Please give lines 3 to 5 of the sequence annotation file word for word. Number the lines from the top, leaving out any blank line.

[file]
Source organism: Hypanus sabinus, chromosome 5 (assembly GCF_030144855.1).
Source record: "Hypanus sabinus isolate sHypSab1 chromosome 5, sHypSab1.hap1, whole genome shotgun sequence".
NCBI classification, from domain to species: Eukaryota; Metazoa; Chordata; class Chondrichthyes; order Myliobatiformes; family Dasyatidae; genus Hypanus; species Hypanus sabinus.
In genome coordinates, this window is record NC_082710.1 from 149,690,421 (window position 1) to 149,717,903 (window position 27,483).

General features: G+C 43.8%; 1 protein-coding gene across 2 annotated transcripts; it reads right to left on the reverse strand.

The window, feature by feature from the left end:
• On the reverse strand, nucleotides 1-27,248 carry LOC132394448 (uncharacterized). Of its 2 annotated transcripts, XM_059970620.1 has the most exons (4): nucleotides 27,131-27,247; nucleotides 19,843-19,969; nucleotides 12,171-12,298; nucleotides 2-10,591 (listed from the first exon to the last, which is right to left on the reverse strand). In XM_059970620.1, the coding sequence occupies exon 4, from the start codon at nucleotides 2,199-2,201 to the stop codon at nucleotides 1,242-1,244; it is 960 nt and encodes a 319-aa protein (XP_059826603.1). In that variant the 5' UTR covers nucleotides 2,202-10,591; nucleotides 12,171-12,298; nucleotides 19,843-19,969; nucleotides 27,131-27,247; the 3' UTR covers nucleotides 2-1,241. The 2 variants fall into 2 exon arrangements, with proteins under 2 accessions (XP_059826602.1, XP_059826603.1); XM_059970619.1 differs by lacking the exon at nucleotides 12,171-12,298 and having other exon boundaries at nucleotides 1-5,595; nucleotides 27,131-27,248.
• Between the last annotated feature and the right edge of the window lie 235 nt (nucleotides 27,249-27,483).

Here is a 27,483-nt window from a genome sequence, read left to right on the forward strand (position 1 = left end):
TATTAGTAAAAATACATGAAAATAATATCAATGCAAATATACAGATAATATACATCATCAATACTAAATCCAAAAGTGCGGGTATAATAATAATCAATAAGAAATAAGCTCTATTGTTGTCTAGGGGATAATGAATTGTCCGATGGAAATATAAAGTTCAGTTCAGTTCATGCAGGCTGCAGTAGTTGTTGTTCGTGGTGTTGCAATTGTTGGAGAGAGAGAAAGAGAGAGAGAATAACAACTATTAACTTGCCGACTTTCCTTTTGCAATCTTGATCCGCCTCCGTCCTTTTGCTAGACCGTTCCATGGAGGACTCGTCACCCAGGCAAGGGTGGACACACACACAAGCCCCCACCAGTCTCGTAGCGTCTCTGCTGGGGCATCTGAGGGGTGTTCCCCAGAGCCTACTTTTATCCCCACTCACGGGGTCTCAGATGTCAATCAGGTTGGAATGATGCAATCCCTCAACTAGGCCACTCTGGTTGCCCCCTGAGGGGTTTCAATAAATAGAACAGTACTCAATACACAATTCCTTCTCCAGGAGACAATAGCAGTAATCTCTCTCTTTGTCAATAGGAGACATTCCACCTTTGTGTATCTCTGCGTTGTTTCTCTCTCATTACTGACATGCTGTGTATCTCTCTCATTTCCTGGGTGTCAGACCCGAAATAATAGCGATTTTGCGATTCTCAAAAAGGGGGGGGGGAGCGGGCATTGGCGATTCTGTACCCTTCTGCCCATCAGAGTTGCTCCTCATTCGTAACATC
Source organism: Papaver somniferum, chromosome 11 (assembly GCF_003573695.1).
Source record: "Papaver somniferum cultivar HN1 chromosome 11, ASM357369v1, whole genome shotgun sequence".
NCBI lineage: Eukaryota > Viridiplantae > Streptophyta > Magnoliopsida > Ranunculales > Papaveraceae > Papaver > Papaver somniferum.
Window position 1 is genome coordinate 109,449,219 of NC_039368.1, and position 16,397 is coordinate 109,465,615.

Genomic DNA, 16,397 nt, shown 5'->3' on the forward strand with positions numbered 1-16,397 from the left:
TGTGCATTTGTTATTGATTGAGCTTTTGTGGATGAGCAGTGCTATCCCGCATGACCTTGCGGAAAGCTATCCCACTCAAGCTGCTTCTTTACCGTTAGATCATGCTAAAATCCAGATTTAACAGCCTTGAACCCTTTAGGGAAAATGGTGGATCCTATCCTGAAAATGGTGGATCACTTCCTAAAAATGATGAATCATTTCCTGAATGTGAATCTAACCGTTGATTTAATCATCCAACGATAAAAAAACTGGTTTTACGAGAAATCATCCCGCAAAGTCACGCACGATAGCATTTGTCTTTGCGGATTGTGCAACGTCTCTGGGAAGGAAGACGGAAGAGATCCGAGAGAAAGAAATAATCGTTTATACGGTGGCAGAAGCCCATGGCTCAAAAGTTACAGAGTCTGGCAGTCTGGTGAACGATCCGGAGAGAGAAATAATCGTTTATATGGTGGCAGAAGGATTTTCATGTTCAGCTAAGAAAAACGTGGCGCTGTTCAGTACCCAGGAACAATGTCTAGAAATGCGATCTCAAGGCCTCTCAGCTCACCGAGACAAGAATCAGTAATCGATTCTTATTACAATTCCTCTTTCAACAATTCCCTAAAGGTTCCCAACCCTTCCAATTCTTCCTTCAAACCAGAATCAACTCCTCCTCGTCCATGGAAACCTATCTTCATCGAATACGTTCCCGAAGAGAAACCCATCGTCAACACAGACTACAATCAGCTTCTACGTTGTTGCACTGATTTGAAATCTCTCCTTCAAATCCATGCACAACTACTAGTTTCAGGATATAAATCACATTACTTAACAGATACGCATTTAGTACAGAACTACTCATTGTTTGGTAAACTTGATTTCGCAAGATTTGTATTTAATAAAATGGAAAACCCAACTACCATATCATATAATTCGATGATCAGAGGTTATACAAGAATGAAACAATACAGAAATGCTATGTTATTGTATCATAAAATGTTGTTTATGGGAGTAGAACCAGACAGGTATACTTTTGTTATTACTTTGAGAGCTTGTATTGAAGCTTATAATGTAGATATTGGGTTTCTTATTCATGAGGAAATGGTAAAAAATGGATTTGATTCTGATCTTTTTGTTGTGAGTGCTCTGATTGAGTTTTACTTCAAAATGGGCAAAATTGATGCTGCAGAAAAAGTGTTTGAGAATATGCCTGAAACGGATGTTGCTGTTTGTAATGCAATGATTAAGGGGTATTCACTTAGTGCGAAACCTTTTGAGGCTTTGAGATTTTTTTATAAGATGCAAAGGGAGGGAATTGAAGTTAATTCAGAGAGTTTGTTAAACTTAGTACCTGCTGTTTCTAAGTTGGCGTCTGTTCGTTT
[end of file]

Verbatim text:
NCBI classification, from domain to species: Eukaryota; Metazoa; Chordata; class Chondrichthyes; order Myliobatiformes; family Dasyatidae; genus Hypanus; species Hypanus sabinus.
In genome coordinates, this window is record NC_082710.1 from 149,690,421 (window position 1) to 149,717,903 (window position 27,483).

General features: G+C 43.8%; 1 protein-coding gene across 2 annotated transcripts; it reads right to left on the reverse strand.